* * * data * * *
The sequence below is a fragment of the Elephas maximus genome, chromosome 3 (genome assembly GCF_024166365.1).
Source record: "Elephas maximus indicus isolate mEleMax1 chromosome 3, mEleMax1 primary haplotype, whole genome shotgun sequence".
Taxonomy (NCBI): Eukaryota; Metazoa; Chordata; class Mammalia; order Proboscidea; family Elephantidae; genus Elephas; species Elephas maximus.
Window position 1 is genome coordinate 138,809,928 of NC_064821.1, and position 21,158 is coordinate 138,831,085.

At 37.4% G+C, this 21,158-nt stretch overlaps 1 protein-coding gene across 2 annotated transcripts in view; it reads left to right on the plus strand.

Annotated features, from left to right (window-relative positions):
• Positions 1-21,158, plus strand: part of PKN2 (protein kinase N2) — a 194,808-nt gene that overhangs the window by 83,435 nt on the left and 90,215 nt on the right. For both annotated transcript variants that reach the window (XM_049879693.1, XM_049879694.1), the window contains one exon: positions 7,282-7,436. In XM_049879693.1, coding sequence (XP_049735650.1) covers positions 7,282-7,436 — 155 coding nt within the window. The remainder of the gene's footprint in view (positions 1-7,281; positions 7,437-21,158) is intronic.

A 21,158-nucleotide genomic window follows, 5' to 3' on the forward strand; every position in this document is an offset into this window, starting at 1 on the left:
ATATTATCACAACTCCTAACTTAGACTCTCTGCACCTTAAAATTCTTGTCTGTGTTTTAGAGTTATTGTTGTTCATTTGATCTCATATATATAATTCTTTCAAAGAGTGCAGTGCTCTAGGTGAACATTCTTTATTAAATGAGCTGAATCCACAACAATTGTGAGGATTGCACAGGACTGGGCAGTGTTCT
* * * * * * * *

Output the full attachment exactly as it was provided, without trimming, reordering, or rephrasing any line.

The sequence below is a fragment of the Elephas maximus genome, chromosome 3 (genome assembly GCF_024166365.1).
Source record: "Elephas maximus indicus isolate mEleMax1 chromosome 3, mEleMax1 primary haplotype, whole genome shotgun sequence".
Taxonomy (NCBI): Eukaryota; Metazoa; Chordata; class Mammalia; order Proboscidea; family Elephantidae; genus Elephas; species Elephas maximus.
Window position 1 is genome coordinate 138,809,928 of NC_064821.1, and position 21,158 is coordinate 138,831,085.

At 37.4% G+C, this 21,158-nt stretch overlaps 1 protein-coding gene across 2 annotated transcripts in view; it reads left to right on the plus strand.

Annotated features, from left to right (window-relative positions):
• Positions 1-21,158, plus strand: part of PKN2 (protein kinase N2) — a 194,808-nt gene that overhangs the window by 83,435 nt on the left and 90,215 nt on the right. For both annotated transcript variants that reach the window (XM_049879693.1, XM_049879694.1), the window contains one exon: positions 7,282-7,436. In XM_049879693.1, coding sequence (XP_049735650.1) covers positions 7,282-7,436 — 155 coding nt within the window. The remainder of the gene's footprint in view (positions 1-7,281; positions 7,437-21,158) is intronic.

A 21,158-nucleotide genomic window follows, 5' to 3' on the forward strand; every position in this document is an offset into this window, starting at 1 on the left:
ATATTATCACAACTCCTAACTTAGACTCTCTGCACCTTAAAATTCTTGTCTGTGTTTTAGAGTTATTGTTGTTCATTTGATCTCATATATATAATTCTTTCAAAGAGTGCAGTGCTCTAGGTGAACATTCTTTATTAAATGAGCTGAATCCACAACAATTGTGAGGATTGCACAGGACTGGGCAGTGTTCT